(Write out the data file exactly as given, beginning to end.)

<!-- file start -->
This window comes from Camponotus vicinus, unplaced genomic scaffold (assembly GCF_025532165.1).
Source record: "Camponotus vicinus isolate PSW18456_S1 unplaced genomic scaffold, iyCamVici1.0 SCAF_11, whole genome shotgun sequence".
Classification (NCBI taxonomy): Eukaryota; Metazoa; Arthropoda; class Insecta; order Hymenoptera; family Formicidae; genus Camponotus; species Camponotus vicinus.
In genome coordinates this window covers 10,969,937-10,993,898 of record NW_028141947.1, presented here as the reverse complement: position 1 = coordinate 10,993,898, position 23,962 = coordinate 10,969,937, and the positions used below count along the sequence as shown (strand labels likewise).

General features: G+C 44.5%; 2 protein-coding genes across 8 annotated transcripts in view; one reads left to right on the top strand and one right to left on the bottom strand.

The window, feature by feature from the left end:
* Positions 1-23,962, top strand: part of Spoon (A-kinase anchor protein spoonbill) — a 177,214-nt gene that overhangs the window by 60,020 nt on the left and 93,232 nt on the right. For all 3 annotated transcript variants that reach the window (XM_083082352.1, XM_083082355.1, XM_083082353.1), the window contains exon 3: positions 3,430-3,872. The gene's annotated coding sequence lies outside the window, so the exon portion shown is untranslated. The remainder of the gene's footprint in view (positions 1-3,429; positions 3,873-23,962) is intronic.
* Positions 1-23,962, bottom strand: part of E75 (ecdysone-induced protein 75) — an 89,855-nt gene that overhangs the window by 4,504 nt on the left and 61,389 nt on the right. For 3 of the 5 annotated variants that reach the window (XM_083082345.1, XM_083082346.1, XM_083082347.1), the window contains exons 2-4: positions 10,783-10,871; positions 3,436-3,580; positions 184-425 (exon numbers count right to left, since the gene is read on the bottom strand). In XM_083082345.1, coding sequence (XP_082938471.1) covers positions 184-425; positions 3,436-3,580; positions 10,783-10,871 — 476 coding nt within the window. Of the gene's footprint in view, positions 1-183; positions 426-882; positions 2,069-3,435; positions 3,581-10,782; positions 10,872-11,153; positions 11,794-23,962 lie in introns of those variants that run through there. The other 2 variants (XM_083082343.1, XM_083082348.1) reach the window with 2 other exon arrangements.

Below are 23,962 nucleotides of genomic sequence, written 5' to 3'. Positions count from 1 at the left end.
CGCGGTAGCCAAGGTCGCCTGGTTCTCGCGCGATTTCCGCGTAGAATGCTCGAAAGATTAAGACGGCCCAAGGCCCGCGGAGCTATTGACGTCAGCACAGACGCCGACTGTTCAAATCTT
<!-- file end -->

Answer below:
This window comes from Camponotus vicinus, unplaced genomic scaffold (assembly GCF_025532165.1).
Source record: "Camponotus vicinus isolate PSW18456_S1 unplaced genomic scaffold, iyCamVici1.0 SCAF_11, whole genome shotgun sequence".
Classification (NCBI taxonomy): Eukaryota; Metazoa; Arthropoda; class Insecta; order Hymenoptera; family Formicidae; genus Camponotus; species Camponotus vicinus.
In genome coordinates this window covers 10,969,937-10,993,898 of record NW_028141947.1, presented here as the reverse complement: position 1 = coordinate 10,993,898, position 23,962 = coordinate 10,969,937, and the positions used below count along the sequence as shown (strand labels likewise).

General features: G+C 44.5%; 2 protein-coding genes across 8 annotated transcripts in view; one reads left to right on the top strand and one right to left on the bottom strand.

The window, feature by feature from the left end:
* Positions 1-23,962, top strand: part of Spoon (A-kinase anchor protein spoonbill) — a 177,214-nt gene that overhangs the window by 60,020 nt on the left and 93,232 nt on the right. For all 3 annotated transcript variants that reach the window (XM_083082352.1, XM_083082355.1, XM_083082353.1), the window contains exon 3: positions 3,430-3,872. The gene's annotated coding sequence lies outside the window, so the exon portion shown is untranslated. The remainder of the gene's footprint in view (positions 1-3,429; positions 3,873-23,962) is intronic.
* Positions 1-23,962, bottom strand: part of E75 (ecdysone-induced protein 75) — an 89,855-nt gene that overhangs the window by 4,504 nt on the left and 61,389 nt on the right. For 3 of the 5 annotated variants that reach the window (XM_083082345.1, XM_083082346.1, XM_083082347.1), the window contains exons 2-4: positions 10,783-10,871; positions 3,436-3,580; positions 184-425 (exon numbers count right to left, since the gene is read on the bottom strand). In XM_083082345.1, coding sequence (XP_082938471.1) covers positions 184-425; positions 3,436-3,580; positions 10,783-10,871 — 476 coding nt within the window. Of the gene's footprint in view, positions 1-183; positions 426-882; positions 2,069-3,435; positions 3,581-10,782; positions 10,872-11,153; positions 11,794-23,962 lie in introns of those variants that run through there. The other 2 variants (XM_083082343.1, XM_083082348.1) reach the window with 2 other exon arrangements.

Below are 23,962 nucleotides of genomic sequence, written 5' to 3'. Positions count from 1 at the left end.
CGCGGTAGCCAAGGTCGCCTGGTTCTCGCGCGATTTCCGCGTAGAATGCTCGAAAGATTAAGACGGCCCAAGGCCCGCGGAGCTATTGACGTCAGCACAGACGCCGACTGTTCAAATCTT